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Covid-19 in Latin America – Update 11, 23 July

The incidence of coronavirus and the responses of governments and local communities. Update No.10



  • By Emily Gregg, edited by Mike Gatehouse.
  • LAB has put together this eleventh overview of the spread of coronavirus across the region and the reaction of governments, politicians and local communities. With our limited resources we could not hope to provide a truly comprehensive survey.
  • Figures for infections and mortality, summarised in the table at the end, are those given by the World Health Organisation Situation Report 185 on Thursday 23 July, and John Hopkins University Coronavirus Centre, as of midday Thursday 23 July. Where figures appear in the images within the article, they may refer to earlier dates. We are unable to provide figures on excess deaths due to the lack of data for most countries in the region.
  • LAB will attempt to follow up this story, focusing on the poor, marginal communities, indigenous groups and inequalities in treatment and economic compensation for the effects of this terrible pandemic on individuals and families.
  • See LAB articles at the head of our Home Page and in the Covid-19 section for further news, testimony & information. See also the posts on our Facebook page.

Poverty and Hunger

The UN’s Food and Agriculture Organisation (FAO) released a report on 13 July, which outlines the devastating levels of hunger in Latin America, worsened by the impact of the pandemic.  

In the past five years, levels of hunger have risen, and they are expected to affect up to 9.5 per cent of the region’s population by 2030. Quarantines, lockdowns, and economic downfalls have severely worsened the situation. A representative of the FAO for Latin America, Julio Berdegué, attributed the increase in hunger to structural inequalities and weak economic growth. He described the situation as ‘chilling’.

The Economic Commission for Latin America and the Caribbean (CEPAL) estimates that the pandemic will cause an unprecedented drop in the region’s economies that will put millions into poverty and unemployment. It also estimates that one in three in Latin America and the Caribbean will be in poverty this year. Haiti and Venezuela are believed to be the countries most affected, as well as Guatemala, El Salvador, and Honduras.

You will find many more articles on the Covid-19 crisis on our website. Go to our Home Page to see the latest, or for a full list, go to the News page. You can also keep up-to-date by subscribing to our (free) monthly e-mail newsletter.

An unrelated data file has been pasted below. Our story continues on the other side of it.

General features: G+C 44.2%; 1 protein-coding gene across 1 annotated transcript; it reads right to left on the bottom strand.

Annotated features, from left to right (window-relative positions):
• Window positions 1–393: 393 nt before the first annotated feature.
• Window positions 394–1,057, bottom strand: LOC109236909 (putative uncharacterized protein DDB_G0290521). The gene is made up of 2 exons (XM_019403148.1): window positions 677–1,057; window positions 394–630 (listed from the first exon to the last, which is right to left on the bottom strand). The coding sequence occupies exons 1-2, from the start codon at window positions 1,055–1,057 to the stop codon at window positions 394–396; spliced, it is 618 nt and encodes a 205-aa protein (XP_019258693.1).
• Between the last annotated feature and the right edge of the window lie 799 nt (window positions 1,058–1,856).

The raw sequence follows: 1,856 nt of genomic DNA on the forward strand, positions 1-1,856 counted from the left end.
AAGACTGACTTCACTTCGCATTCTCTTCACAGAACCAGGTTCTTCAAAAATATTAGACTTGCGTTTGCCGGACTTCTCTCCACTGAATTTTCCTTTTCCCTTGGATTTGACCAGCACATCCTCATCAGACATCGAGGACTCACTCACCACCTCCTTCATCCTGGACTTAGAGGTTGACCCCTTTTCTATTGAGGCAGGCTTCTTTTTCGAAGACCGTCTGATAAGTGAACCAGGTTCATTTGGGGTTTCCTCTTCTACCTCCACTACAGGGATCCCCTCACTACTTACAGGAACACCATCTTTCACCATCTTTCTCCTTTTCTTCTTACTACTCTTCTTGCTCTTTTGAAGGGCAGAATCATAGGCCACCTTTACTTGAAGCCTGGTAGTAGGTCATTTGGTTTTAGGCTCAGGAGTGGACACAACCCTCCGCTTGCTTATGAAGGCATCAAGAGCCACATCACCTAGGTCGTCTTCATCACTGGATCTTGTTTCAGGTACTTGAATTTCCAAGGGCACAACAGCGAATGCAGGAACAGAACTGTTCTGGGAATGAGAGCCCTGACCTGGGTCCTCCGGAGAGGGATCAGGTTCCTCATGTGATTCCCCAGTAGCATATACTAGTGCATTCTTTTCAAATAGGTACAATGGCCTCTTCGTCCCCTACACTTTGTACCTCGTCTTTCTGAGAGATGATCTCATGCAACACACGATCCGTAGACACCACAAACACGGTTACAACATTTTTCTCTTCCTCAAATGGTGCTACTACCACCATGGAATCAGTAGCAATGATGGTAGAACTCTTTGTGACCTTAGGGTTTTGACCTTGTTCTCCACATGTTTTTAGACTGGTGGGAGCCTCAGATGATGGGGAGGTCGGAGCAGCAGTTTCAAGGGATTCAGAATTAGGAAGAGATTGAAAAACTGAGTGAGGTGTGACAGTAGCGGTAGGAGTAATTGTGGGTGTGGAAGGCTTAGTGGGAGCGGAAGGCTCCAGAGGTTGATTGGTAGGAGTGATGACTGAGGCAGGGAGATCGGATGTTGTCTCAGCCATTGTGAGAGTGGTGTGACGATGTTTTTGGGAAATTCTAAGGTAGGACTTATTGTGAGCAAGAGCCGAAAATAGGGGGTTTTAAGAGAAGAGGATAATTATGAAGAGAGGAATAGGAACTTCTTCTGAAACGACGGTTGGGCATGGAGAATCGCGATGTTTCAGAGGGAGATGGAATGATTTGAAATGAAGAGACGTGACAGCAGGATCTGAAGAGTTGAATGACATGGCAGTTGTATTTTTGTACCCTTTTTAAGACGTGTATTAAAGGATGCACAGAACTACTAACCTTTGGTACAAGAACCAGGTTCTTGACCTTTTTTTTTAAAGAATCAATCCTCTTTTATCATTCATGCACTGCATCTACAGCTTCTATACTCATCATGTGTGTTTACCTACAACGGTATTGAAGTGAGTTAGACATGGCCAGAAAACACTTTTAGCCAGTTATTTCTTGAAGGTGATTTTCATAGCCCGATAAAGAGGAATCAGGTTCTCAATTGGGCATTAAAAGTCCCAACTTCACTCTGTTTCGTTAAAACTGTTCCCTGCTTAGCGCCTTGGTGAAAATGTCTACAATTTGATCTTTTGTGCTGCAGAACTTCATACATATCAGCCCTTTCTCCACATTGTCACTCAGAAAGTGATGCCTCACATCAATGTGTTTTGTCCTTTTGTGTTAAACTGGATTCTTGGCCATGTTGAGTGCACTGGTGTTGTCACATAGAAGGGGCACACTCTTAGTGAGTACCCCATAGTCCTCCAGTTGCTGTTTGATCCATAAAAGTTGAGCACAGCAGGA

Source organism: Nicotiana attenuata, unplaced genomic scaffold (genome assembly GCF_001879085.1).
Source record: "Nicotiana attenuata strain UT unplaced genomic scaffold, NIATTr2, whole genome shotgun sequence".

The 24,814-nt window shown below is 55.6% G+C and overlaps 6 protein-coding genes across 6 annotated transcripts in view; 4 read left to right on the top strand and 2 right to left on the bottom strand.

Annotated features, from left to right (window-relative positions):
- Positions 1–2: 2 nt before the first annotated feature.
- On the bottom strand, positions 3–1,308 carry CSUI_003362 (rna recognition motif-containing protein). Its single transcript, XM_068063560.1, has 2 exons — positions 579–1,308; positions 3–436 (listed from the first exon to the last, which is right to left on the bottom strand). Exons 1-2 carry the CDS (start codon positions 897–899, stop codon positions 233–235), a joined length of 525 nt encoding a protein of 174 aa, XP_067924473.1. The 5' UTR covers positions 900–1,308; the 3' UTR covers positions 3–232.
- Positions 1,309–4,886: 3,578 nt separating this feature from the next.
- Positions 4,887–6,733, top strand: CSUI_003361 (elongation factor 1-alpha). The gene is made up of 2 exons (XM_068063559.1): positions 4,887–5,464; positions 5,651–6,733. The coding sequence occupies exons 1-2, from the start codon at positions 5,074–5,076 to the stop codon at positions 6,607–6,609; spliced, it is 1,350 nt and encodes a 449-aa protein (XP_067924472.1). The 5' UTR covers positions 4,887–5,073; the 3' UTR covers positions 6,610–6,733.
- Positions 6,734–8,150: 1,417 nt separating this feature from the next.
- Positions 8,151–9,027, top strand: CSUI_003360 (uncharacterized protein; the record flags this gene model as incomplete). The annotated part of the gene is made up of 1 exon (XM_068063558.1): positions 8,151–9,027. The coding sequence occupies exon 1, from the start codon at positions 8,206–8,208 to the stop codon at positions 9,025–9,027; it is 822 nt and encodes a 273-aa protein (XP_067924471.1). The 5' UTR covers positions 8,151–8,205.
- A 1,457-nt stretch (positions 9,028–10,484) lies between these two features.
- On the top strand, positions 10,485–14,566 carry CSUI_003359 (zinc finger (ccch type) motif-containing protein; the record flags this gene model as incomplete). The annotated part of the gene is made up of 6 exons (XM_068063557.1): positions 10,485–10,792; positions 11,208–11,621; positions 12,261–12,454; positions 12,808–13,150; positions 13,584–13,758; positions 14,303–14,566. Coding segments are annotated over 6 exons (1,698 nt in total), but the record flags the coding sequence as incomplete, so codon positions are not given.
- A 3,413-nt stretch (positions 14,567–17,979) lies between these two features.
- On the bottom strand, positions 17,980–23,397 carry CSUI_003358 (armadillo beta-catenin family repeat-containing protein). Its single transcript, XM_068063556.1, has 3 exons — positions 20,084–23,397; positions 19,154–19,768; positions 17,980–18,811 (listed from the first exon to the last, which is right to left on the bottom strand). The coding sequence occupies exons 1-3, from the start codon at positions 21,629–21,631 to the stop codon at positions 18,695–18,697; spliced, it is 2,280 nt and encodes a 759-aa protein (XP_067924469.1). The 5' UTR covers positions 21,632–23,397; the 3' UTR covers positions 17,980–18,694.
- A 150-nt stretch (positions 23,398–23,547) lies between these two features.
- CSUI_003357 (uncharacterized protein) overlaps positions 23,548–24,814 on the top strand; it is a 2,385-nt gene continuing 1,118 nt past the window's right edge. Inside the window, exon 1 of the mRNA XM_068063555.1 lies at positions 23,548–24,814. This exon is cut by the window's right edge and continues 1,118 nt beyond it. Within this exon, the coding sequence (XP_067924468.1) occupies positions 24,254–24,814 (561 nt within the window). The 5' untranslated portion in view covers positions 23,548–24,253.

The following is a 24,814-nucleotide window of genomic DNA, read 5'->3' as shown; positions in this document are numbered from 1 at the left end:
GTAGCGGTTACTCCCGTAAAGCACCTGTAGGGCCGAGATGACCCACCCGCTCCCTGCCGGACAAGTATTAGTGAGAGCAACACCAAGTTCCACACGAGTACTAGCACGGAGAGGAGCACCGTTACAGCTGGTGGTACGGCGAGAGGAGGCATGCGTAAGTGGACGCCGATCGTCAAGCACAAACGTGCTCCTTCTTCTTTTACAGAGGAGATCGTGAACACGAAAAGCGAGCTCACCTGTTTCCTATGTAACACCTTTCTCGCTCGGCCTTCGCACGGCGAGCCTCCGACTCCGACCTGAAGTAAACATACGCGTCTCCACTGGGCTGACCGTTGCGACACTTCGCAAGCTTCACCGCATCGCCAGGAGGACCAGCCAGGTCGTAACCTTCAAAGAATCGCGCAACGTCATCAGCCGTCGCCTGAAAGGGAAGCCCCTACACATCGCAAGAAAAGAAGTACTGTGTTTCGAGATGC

Are pension funds the solution?

Allowing people to access their pension pots is increasingly seen as an answer to financial struggles.

In Mexico, pension withdrawals have reached historic highs. A total of MX$1,856 million (around US$83 million) were withdrawn in June, compared to around half of that amount in the same month last year. In the first half of 2020, partial withdrawal of funds by unemployed Mexicans reached MX$8,570 million (US$381 million). The Mexican organisation for social security, IMSS, reported that 83,311 formal jobs were lost in June, and over a million have been lost since the beginning of the health emergency.

Chile’s Chamber of Deputies controversially voted to allow people to access their pension pots. The bill would allow citizens to access 10 per cent of the pension funds to help mediate financial difficulties during the pandemic.  It follows Peru’s lead, where Congress published a law on 1 May, that allows AFP (Administradoras de Fondos de Pensiones) subscribers to withdraw up to 25 per cent of their pension pots, up to a maximum of s/12,900 (around US$3,700).

AFPs have been heavily criticised by protestors in Chile. Photo: La Republica

Protests in Chile since October 2019 have heavily criticised the AFP system, due to its structure that often leaves pensioners below the poverty line. The night before the bill was passed, Chile’s capital Santiago saw barricades and cacerolazos (pot-banging protests) in support of the measure.

President Sebastian Piñera and his most loyal followers were ardently against the pensions access measure. They argued that it will affect pensions in the future, and rumours circled of underhand tactics to prevent the measure from passing. The day before the bill passed, the president announced new measures to help the middle class during the pandemic. One of the measures was a benefit of US$630 to members of the middle class, whether working or unemployed. The announcement was a bid to dissuade members of the coalition from supporting the pension bill. Nonetheless, some members of his centre-right coalition joined with the opposition to allow the bill to pass by just two votes.

The Senate approved the reform on 22 July. The bill will return to the lower house for a final debate and vote.

Bruno Funchal, Brazil’s treasurer, also mooted the possibility of allowing Brazilians to withdraw from their pensions. He mentioned in an online event that ‘it has benefits, but it can bring some costs’.

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On 9 July, Jeanine Añez, Bolivia’s interim president, confirmed that she had tested positive for Coronavirus. She shared the news on Twitter and said that she was well and isolated. Seven Bolivian ministers have tested positive for the virus.